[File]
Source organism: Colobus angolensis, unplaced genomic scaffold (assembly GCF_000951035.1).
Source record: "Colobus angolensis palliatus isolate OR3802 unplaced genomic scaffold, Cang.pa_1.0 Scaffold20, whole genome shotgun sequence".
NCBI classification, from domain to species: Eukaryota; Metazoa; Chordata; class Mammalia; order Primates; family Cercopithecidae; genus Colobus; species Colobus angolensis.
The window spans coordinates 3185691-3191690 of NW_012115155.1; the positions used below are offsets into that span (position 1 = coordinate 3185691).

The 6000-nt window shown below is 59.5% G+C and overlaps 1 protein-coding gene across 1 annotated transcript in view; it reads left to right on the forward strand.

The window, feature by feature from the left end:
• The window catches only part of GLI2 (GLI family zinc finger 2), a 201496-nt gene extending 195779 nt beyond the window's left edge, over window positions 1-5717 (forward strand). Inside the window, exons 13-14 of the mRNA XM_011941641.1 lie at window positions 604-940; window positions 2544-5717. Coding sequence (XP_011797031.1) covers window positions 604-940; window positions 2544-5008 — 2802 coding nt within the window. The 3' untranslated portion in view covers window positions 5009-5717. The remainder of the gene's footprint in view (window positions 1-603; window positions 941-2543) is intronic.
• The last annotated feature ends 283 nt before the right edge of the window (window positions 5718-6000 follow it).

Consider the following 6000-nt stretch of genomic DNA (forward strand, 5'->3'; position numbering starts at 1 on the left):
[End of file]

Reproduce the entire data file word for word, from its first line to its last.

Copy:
Source organism: Colobus angolensis, unplaced genomic scaffold (assembly GCF_000951035.1).
Source record: "Colobus angolensis palliatus isolate OR3802 unplaced genomic scaffold, Cang.pa_1.0 Scaffold20, whole genome shotgun sequence".
NCBI classification, from domain to species: Eukaryota; Metazoa; Chordata; class Mammalia; order Primates; family Cercopithecidae; genus Colobus; species Colobus angolensis.
The window spans coordinates 3185691-3191690 of NW_012115155.1; the positions used below are offsets into that span (position 1 = coordinate 3185691).

The 6000-nt window shown below is 59.5% G+C and overlaps 1 protein-coding gene across 1 annotated transcript in view; it reads left to right on the forward strand.

The window, feature by feature from the left end:
• The window catches only part of GLI2 (GLI family zinc finger 2), a 201496-nt gene extending 195779 nt beyond the window's left edge, over window positions 1-5717 (forward strand). Inside the window, exons 13-14 of the mRNA XM_011941641.1 lie at window positions 604-940; window positions 2544-5717. Coding sequence (XP_011797031.1) covers window positions 604-940; window positions 2544-5008 — 2802 coding nt within the window. The 3' untranslated portion in view covers window positions 5009-5717. The remainder of the gene's footprint in view (window positions 1-603; window positions 941-2543) is intronic.
• The last annotated feature ends 283 nt before the right edge of the window (window positions 5718-6000 follow it).

Consider the following 6000-nt stretch of genomic DNA (forward strand, 5'->3'; position numbering starts at 1 on the left):